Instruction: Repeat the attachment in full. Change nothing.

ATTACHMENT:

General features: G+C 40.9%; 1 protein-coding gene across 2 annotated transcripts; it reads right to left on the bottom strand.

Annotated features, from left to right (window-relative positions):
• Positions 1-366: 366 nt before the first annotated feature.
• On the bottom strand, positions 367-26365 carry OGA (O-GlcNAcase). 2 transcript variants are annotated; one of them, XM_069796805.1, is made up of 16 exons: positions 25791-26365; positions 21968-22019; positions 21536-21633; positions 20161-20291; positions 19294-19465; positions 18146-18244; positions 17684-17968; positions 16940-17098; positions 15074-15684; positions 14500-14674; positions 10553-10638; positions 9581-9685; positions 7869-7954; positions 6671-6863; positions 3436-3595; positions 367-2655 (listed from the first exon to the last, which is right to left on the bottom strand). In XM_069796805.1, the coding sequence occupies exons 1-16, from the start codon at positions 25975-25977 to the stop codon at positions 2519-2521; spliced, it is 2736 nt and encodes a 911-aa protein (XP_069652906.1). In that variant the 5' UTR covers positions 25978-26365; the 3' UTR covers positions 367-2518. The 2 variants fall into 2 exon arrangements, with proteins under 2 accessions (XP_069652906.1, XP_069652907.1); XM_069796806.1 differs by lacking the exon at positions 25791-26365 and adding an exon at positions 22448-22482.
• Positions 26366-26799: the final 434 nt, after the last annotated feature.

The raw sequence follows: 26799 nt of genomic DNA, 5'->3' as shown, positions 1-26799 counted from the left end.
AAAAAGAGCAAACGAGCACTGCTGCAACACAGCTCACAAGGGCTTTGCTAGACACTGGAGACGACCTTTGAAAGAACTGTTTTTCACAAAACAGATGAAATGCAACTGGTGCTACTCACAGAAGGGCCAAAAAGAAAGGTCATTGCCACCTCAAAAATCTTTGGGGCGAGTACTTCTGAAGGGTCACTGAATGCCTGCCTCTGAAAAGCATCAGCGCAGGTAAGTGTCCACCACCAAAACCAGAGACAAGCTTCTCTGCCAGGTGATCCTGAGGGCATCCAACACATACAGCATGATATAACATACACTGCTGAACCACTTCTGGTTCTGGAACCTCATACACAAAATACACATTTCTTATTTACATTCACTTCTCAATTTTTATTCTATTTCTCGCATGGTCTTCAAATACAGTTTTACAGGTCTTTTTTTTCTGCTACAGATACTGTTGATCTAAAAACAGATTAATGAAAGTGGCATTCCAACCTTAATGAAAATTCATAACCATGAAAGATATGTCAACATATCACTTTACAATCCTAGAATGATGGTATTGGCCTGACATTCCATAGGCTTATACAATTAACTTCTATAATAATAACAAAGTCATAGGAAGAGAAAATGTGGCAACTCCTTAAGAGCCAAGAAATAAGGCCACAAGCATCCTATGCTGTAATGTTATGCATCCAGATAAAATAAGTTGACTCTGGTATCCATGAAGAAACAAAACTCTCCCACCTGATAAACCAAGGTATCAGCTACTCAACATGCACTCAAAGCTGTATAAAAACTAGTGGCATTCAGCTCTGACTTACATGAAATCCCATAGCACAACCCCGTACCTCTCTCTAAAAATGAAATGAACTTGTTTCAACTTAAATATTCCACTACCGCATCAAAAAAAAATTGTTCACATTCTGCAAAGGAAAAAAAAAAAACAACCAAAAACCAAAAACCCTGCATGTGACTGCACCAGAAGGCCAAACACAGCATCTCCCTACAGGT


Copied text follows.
General features: G+C 40.9%; 1 protein-coding gene across 2 annotated transcripts; it reads right to left on the bottom strand.

Annotated features, from left to right (window-relative positions):
• Positions 1-366: 366 nt before the first annotated feature.
• On the bottom strand, positions 367-26365 carry OGA (O-GlcNAcase). 2 transcript variants are annotated; one of them, XM_069796805.1, is made up of 16 exons: positions 25791-26365; positions 21968-22019; positions 21536-21633; positions 20161-20291; positions 19294-19465; positions 18146-18244; positions 17684-17968; positions 16940-17098; positions 15074-15684; positions 14500-14674; positions 10553-10638; positions 9581-9685; positions 7869-7954; positions 6671-6863; positions 3436-3595; positions 367-2655 (listed from the first exon to the last, which is right to left on the bottom strand). In XM_069796805.1, the coding sequence occupies exons 1-16, from the start codon at positions 25975-25977 to the stop codon at positions 2519-2521; spliced, it is 2736 nt and encodes a 911-aa protein (XP_069652906.1). In that variant the 5' UTR covers positions 25978-26365; the 3' UTR covers positions 367-2518. The 2 variants fall into 2 exon arrangements, with proteins under 2 accessions (XP_069652906.1, XP_069652907.1); XM_069796806.1 differs by lacking the exon at positions 25791-26365 and adding an exon at positions 22448-22482.
• Positions 26366-26799: the final 434 nt, after the last annotated feature.

The raw sequence follows: 26799 nt of genomic DNA, 5'->3' as shown, positions 1-26799 counted from the left end.
AAAAAGAGCAAACGAGCACTGCTGCAACACAGCTCACAAGGGCTTTGCTAGACACTGGAGACGACCTTTGAAAGAACTGTTTTTCACAAAACAGATGAAATGCAACTGGTGCTACTCACAGAAGGGCCAAAAAGAAAGGTCATTGCCACCTCAAAAATCTTTGGGGCGAGTACTTCTGAAGGGTCACTGAATGCCTGCCTCTGAAAAGCATCAGCGCAGGTAAGTGTCCACCACCAAAACCAGAGACAAGCTTCTCTGCCAGGTGATCCTGAGGGCATCCAACACATACAGCATGATATAACATACACTGCTGAACCACTTCTGGTTCTGGAACCTCATACACAAAATACACATTTCTTATTTACATTCACTTCTCAATTTTTATTCTATTTCTCGCATGGTCTTCAAATACAGTTTTACAGGTCTTTTTTTTCTGCTACAGATACTGTTGATCTAAAAACAGATTAATGAAAGTGGCATTCCAACCTTAATGAAAATTCATAACCATGAAAGATATGTCAACATATCACTTTACAATCCTAGAATGATGGTATTGGCCTGACATTCCATAGGCTTATACAATTAACTTCTATAATAATAACAAAGTCATAGGAAGAGAAAATGTGGCAACTCCTTAAGAGCCAAGAAATAAGGCCACAAGCATCCTATGCTGTAATGTTATGCATCCAGATAAAATAAGTTGACTCTGGTATCCATGAAGAAACAAAACTCTCCCACCTGATAAACCAAGGTATCAGCTACTCAACATGCACTCAAAGCTGTATAAAAACTAGTGGCATTCAGCTCTGACTTACATGAAATCCCATAGCACAACCCCGTACCTCTCTCTAAAAATGAAATGAACTTGTTTCAACTTAAATATTCCACTACCGCATCAAAAAAAAATTGTTCACATTCTGCAAAGGAAAAAAAAAAAACAACCAAAAACCAAAAACCCTGCATGTGACTGCACCAGAAGGCCAAACACAGCATCTCCCTACAGGT